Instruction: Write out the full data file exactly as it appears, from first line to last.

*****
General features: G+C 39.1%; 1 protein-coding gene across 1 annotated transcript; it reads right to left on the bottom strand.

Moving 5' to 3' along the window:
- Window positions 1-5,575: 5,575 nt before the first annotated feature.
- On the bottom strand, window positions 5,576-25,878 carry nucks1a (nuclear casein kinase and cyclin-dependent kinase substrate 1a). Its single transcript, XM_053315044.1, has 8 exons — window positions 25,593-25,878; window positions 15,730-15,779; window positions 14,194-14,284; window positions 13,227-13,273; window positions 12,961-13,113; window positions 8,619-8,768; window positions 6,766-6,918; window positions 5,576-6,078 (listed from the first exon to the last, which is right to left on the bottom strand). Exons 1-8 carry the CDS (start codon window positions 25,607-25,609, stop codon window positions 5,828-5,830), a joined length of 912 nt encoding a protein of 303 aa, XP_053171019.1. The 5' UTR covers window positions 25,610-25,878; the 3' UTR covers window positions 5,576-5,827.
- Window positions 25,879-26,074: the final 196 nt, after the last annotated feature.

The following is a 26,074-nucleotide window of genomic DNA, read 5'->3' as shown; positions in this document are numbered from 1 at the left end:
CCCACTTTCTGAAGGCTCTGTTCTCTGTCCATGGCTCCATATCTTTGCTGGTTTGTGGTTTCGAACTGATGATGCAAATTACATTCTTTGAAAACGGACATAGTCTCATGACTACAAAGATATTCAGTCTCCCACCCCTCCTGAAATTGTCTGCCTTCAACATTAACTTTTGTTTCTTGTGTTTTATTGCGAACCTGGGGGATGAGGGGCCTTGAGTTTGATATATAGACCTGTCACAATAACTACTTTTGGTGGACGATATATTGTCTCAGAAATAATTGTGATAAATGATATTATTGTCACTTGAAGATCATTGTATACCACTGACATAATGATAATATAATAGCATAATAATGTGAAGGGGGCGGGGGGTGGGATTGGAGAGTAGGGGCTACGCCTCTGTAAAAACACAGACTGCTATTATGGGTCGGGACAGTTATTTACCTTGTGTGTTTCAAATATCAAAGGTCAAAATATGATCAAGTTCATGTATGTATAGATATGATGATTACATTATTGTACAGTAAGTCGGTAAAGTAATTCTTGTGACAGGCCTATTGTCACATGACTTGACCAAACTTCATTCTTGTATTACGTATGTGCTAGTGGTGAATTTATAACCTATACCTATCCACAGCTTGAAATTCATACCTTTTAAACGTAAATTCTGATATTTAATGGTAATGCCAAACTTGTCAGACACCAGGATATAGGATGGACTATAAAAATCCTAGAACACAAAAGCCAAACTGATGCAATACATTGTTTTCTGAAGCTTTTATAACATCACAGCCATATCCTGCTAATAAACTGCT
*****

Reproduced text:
General features: G+C 39.1%; 1 protein-coding gene across 1 annotated transcript; it reads right to left on the bottom strand.

Moving 5' to 3' along the window:
- Window positions 1-5,575: 5,575 nt before the first annotated feature.
- On the bottom strand, window positions 5,576-25,878 carry nucks1a (nuclear casein kinase and cyclin-dependent kinase substrate 1a). Its single transcript, XM_053315044.1, has 8 exons — window positions 25,593-25,878; window positions 15,730-15,779; window positions 14,194-14,284; window positions 13,227-13,273; window positions 12,961-13,113; window positions 8,619-8,768; window positions 6,766-6,918; window positions 5,576-6,078 (listed from the first exon to the last, which is right to left on the bottom strand). Exons 1-8 carry the CDS (start codon window positions 25,607-25,609, stop codon window positions 5,828-5,830), a joined length of 912 nt encoding a protein of 303 aa, XP_053171019.1. The 5' UTR covers window positions 25,610-25,878; the 3' UTR covers window positions 5,576-5,827.
- Window positions 25,879-26,074: the final 196 nt, after the last annotated feature.

The following is a 26,074-nucleotide window of genomic DNA, read 5'->3' as shown; positions in this document are numbered from 1 at the left end:
CCCACTTTCTGAAGGCTCTGTTCTCTGTCCATGGCTCCATATCTTTGCTGGTTTGTGGTTTCGAACTGATGATGCAAATTACATTCTTTGAAAACGGACATAGTCTCATGACTACAAAGATATTCAGTCTCCCACCCCTCCTGAAATTGTCTGCCTTCAACATTAACTTTTGTTTCTTGTGTTTTATTGCGAACCTGGGGGATGAGGGGCCTTGAGTTTGATATATAGACCTGTCACAATAACTACTTTTGGTGGACGATATATTGTCTCAGAAATAATTGTGATAAATGATATTATTGTCACTTGAAGATCATTGTATACCACTGACATAATGATAATATAATAGCATAATAATGTGAAGGGGGCGGGGGGTGGGATTGGAGAGTAGGGGCTACGCCTCTGTAAAAACACAGACTGCTATTATGGGTCGGGACAGTTATTTACCTTGTGTGTTTCAAATATCAAAGGTCAAAATATGATCAAGTTCATGTATGTATAGATATGATGATTACATTATTGTACAGTAAGTCGGTAAAGTAATTCTTGTGACAGGCCTATTGTCACATGACTTGACCAAACTTCATTCTTGTATTACGTATGTGCTAGTGGTGAATTTATAACCTATACCTATCCACAGCTTGAAATTCATACCTTTTAAACGTAAATTCTGATATTTAATGGTAATGCCAAACTTGTCAGACACCAGGATATAGGATGGACTATAAAAATCCTAGAACACAAAAGCCAAACTGATGCAATACATTGTTTTCTGAAGCTTTTATAACATCACAGCCATATCCTGCTAATAAACTGCT